Phillip Adams was convicted of malice murder and armed robbery in connection with the death of Curtis Cleghorn. This appeal followed the denial of Adams' motion for new trial. 1
Cleghorn raised Adams as a son from the time Adams was 14. On January 8, 1996, Cleghorn's neighbor filed a missing person's report because she had not seen Cleghorn since December 30. The following day, the police found Cleghorn's 1986 Chrysler in the parking lot of a convenience store. The doors were unlocked, and the keys were in the ashtray.
Cleghorn's body was not found until November 6, 1996, when a deer hunter discovered his remains. The police found Cleghorn's empty wallet nearby. Although Cleghorn's body was severely decomposed, the medical examiner was able to determine that the cause of death was multiple stab wounds to the back.
Angela Iler, Adams' girlfriend, told the police that Cleghorn called Adams the morning of December 31 and asked Adams to help him with his car. Before Cleghorn arrived to pick up Adams, Adams told Iler that he planned to rob Cleghorn if he did not agree to give Adams some money. Cleghorn arrived in someone else's car, and when the two left, Adams had a large hunting knife.
Adams returned that evening in Cleghorn's car. Although he did not have any money before he left with Cleghorn, he gave Iler $100 when he returned. Adams also gave $50 to another person and bought $100 worth of crack cocaine.
Adams told Iler he killed Cleghorn because Cleghorn had called Iler a whore. Adams asked Iler to clean his knife, although it did not have any blood on it, and he subsequently disposed of the knife in the woods. Sometime later, Adams again admitted to Iler (as well as others) that he killed Cleghorn.
1. The evidence is sufficient to enable any rational trier of fact to find Adams guilty beyond a reasonable doubt of malice murder and armed robbery. Jackson v. Virginia, 443 U. S. 307 (99 SC 2781, 61 LE2d 560) (1979).
2. Adams asserts the trial court erred when it failed to excuse juror James Pendley for cause after he said he was biased against criminal defense lawyers because they use fabrications based on petty technical things." In this regard, Adams adds that when the trial court asked Pendley whether he could be fair and impartial, he was only able to respond, "l guess the answer is yes." We find no error.
For a juror to be excused for cause, it must be shown that he or she holds an opinion of the guilt or innocence of the defendant that is so fixed and definite that [he or she] will be unable to set the opinion aside and decide the case based upon the evidence or the court's charge upon the evidence. [Cits.] A prospective juror's doubt as to his or her own impartiality does not demand as a matter of law that he or she be excused for cause.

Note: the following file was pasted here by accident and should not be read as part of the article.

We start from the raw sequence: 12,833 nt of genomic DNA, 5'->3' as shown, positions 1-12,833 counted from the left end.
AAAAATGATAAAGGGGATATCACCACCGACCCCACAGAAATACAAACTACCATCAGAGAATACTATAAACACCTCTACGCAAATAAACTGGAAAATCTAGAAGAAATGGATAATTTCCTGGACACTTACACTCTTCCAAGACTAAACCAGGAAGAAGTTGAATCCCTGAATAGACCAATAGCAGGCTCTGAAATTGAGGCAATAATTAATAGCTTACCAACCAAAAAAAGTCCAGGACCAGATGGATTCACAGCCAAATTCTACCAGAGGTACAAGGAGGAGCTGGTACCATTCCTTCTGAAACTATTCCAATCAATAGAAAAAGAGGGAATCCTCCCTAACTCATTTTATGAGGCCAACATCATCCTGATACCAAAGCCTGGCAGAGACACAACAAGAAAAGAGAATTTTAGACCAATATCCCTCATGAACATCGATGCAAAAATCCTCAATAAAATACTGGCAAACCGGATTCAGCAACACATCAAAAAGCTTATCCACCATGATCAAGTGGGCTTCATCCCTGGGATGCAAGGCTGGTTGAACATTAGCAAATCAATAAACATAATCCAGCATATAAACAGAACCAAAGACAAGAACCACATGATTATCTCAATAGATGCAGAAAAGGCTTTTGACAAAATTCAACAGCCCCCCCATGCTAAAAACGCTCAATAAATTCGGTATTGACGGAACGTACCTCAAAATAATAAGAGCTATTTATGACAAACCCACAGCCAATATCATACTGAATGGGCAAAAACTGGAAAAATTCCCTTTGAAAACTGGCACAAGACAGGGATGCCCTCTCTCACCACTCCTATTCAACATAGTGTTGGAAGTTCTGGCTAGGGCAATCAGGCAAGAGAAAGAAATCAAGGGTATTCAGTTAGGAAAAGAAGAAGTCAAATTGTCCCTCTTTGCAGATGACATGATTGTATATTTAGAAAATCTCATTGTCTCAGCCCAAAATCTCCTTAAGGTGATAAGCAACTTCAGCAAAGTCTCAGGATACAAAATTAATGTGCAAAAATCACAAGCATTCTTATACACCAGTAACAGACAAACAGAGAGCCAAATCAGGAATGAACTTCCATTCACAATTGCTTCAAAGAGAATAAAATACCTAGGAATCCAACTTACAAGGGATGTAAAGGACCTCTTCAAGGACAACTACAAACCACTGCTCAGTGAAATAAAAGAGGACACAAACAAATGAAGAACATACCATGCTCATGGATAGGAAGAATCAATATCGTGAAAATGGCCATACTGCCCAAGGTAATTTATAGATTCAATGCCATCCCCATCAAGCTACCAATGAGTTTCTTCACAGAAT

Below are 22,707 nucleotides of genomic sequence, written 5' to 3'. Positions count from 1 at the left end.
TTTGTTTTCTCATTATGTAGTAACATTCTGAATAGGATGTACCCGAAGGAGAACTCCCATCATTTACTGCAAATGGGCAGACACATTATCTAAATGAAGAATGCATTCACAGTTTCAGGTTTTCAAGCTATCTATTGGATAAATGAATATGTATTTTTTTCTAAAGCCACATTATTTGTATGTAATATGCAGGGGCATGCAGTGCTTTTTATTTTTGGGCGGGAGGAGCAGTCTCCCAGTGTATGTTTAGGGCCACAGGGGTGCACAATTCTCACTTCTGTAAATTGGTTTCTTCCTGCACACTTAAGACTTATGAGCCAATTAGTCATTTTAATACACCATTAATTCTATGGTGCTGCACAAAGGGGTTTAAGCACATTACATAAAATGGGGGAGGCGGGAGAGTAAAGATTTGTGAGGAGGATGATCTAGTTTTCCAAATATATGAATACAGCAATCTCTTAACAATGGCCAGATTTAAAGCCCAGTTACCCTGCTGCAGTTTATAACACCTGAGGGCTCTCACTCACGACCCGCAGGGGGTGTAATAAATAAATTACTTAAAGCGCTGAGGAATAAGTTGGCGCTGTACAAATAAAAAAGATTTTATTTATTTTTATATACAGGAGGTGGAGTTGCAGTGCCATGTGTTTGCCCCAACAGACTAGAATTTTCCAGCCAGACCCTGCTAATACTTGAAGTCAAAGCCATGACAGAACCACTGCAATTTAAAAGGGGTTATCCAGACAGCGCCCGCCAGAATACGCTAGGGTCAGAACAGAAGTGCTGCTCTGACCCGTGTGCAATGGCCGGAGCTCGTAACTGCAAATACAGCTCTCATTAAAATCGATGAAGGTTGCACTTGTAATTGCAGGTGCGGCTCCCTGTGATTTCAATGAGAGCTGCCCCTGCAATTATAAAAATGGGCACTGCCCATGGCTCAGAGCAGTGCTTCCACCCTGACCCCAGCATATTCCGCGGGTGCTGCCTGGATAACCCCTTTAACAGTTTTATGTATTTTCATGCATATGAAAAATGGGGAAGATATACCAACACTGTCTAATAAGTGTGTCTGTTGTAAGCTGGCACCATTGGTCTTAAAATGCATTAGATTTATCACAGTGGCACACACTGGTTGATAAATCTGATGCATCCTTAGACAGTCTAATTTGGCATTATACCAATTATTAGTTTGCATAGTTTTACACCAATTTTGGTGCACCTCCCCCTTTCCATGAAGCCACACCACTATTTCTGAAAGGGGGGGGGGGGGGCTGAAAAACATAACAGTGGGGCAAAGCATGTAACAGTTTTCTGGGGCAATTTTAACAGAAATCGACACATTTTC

Pendley never expressed any specific bias against Adams' trial lawyer and said he did not "have a preconceived notion" that Adams was guilty. Moreover, although Pendley expressed doubt about his ability to be impartial, he ultimately stated that he thought he could. It cannot be said, therefore, that the trial court abused its discretion in refusing to excuse Pendley for cause. See Scott v. State, 193 Ga. App. 577
, 578 (388 SE2d 416
) (1988) (trial court did not err in refusing to excuse for cause juror who stated she was inclined to favor prosecution, but who, when asked if she could be impartial, stated "Yes, l guess I could.").
3. Adams asserts the trial court erred in permitting the State to show that, in 1984, when Adams was living with Cleghorn, the police were summoned to Cleghorn's home because Adams and Cleghorn were engaged in a dispute as to who would cut the grass; that Adams shot at the police; that as the police led Adams away, he broke free and punched Cleghorn; and that Adams was prosecuted and imprisoned for the offenses stemming from that incident. We find no error. The State demonstrated that Adams blamed Cleghorn for the prior incident; and that, at the time of the murder, he still begrudged Cleghorn because of it. 2
Thus, the prior incident constituted evidence of motive, and it cannot be said it was irrelevant or remote in time. "While motive is not an essential element in the proof of the crime of murder, the State is entitled to present evidence to establish that there was a motive. Spencer v. State, 231 Ga. 705
, 708 (203 SE2d 856
) (1974)." Johnson v. State, 260 Ga. 457
, 458 (396 SE2d 888
) (1990). Nor can it be said that evidence of the prior incident improperly put Adams' character into evidence. " 'Evidence that is otherwise relevant and material to the issues in a criminal case does not become inadmissible simply because it incidentally puts a defendant's character or reputation into evidence.' " Earnest v. State, 262 Ga. 494 (422 SE2d 188) (1992)
. 4. The trial court did not err by admitting evidence that Adams purchased crack cocaine after the armed robbery and murder of Cleghorn. The evidence was relevant and admissible to show Adams' motive in committing the crimes. See Chergi v. State, 234 Ga. App. 548 (507 SE2d 795) (1998)
(reasonable factfinder can infer connection between armed robbery and purchase of cocaine because association between high cost of drugs and need for funds to purchase them is well recognized); Carruth v. State, 182 Ga. App. 786
, 787 (2) (357 SE2d 122
) (1987) (evidence that defendant used part of the money derived from the robbery to purchase and consume drugs was relevant and admissible to show defendant's motive in committing the crime).
5. The armed robbery conviction did not merge with the malice murder conviction as a matter of law or fact. Lemay v. State, 264 Ga. 263
, 265 (1) (443 SE2d 274